What with the immigration marches, the 60s inspired walkouts, and all the rest, I just hadn't known that some students in Oak Park apparently hold their kids out of schools during ISAT testing but don't want them to miss a full two weeks of school.
Does this happen in CPS anymore, I wonder -- I mean since those kids refused to take the CASE(?) back five or six years ago? To what extent?
The following is a March 2006 letter from parents to local newspaper;
their decision to opt out of state standardized tests led to students
being denied access to school for two weeks
Children Denied Access to School is a District 97 Decision
There are some children in Oak Park District 97 that have been denied
access to their education at school for two weeks.
Our two daughters, 10 and 12 years old, have never participated in ISAT
testing. In previous years, during testing hours, we would simply keep
our children out of the school building. We would bring them back to
school during the hours when teachers were teaching and children were
learning. The former District 97 administration respected our rights, as
parents, to make this decision.
This year, District 97 administrators informed us and other parents
considering opting out of ISAT testing that our children would not be
allowed to attend school at any time during the two week "testing
window" when the ISATS are administered and the make-up tests are
offered. Two weeks out of school. The District claims this is the
State's policy and that they have no choice but to "follow the law". Dr.
Kevin Anderson, in last weeks Wednesday Journal, was quoted as saying
that the districts hands are tied.
Imagine our surprise when we received, last week, this email from the
legal department of the Illinois State Board of Education:
Dear Mr. and Mrs. Gill,
Your email was forwarded to me for reply. You ask whether it is the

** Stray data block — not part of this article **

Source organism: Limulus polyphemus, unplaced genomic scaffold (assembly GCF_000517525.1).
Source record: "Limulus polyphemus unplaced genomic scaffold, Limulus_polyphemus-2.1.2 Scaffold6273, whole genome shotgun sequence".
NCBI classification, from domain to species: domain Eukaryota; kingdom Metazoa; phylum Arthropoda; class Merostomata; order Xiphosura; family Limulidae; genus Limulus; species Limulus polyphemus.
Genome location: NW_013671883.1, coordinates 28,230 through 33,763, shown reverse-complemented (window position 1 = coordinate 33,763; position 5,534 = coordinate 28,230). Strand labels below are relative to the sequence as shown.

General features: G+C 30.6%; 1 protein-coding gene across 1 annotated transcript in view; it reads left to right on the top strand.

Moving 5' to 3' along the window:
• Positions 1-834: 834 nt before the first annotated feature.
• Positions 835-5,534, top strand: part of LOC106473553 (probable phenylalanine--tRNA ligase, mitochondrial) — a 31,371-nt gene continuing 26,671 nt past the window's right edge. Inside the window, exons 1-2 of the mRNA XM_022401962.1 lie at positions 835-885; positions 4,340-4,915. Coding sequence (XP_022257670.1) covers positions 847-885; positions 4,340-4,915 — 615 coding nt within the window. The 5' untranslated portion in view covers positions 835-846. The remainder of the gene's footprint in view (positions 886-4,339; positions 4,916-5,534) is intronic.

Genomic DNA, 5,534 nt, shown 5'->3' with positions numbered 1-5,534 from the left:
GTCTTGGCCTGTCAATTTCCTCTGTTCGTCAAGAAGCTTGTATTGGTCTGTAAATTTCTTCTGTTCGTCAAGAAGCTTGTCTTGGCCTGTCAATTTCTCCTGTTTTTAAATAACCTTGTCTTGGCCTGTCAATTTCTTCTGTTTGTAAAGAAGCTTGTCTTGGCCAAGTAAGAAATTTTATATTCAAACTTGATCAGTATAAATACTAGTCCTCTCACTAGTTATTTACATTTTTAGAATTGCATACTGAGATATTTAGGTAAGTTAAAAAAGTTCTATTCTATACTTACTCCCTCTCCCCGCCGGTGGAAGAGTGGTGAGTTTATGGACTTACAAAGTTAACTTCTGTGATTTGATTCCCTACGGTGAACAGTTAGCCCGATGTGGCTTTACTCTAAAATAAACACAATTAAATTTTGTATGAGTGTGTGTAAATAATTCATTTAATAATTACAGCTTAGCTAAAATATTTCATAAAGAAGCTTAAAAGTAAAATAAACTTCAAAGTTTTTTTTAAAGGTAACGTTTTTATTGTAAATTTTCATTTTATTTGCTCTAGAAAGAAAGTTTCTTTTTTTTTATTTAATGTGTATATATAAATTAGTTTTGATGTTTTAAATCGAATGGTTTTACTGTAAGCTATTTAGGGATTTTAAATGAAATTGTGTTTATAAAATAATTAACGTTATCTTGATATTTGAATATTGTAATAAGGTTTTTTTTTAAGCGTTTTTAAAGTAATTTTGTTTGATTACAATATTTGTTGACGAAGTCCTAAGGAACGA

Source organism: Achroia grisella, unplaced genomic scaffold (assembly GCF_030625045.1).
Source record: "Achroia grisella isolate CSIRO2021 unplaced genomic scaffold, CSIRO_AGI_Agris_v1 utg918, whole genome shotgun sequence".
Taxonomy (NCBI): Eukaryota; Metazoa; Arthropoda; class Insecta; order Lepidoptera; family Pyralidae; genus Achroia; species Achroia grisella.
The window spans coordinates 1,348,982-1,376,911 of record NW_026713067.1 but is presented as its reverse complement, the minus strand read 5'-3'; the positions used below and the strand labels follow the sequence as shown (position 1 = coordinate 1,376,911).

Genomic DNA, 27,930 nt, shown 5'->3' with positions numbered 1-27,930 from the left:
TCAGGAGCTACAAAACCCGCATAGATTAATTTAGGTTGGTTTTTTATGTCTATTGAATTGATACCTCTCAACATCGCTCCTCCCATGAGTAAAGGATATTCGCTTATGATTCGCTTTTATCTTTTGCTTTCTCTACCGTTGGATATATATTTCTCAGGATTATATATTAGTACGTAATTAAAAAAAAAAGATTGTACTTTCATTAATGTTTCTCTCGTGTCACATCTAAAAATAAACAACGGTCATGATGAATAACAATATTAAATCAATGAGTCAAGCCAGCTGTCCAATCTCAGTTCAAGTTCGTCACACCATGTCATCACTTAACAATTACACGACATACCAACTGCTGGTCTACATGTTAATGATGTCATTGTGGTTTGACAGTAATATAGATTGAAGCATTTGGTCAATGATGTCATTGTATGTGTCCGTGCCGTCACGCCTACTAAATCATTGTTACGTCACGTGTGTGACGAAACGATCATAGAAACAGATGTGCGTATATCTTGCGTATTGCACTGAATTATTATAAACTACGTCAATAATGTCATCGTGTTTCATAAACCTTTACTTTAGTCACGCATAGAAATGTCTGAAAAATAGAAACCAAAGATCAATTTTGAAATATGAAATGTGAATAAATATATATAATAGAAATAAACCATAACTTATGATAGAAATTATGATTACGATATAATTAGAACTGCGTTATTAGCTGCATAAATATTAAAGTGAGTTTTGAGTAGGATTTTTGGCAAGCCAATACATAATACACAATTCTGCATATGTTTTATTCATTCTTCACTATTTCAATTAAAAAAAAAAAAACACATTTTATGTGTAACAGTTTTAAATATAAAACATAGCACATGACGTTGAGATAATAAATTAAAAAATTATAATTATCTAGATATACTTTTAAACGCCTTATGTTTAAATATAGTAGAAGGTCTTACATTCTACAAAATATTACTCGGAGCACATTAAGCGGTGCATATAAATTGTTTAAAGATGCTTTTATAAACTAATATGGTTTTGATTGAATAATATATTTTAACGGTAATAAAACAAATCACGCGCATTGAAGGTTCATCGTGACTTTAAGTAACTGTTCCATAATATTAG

states intention that students should not be allowed back into school
for the remainder of the testing day or during the make-up window. There
is no intention on the part of ISBE to have students miss school unless
absolutely necessary. Having stated that, I encourage you to reconsider
your child/childrens participation in the state assessments.
Assistant Legal Advisor, ISBE
It is clear that the decision to deny access to school, during the hours
when teachers are teaching and children are learning, is a District 97
decision. We find it disheartening that the District would create such a
policy. We find it more disheartening that the District would hide
behind a supposed state mandate that does not exist.
We do not participate in ISAT testing precisely because we disagree with
the amount of time that is taken away from children's education to
satisfy the demands of ISAT testing and preparation. This time, taken
away from children's education, does not benefit the children. How can
we ask children to take true "ownership" of their education and work
when such emphasis is placed on an examination that offers benefits only
to the district bureaucracy?
It is disheartening that District 97 would keep our two children out of
school because we object to time taken away from education.
It is especially disheartening that District administrators would tell
parents of children with special needs, who contemplated keeping
children home during testing hours in order to protect them from
developmentally inappropriate practice, that they, too, must keep their
children out of school for two weeks if they chose not to participate in
ISATs. ( This practice was described in last weeks Wednesday Journal
article.) Again, this punitive policy was devised by administrators of
District 97, not anyone at the legal department of the Illinois State
Board of Education.
This dishonesty on the part of District 97 administrators makes it much
easier to explain to our children that being forced to miss two weeks of
school is a protest, not a punishment.
We ask that the District reconsider its policy for next year.
Jim and Sue Gill
Filed under: The World Outside CPS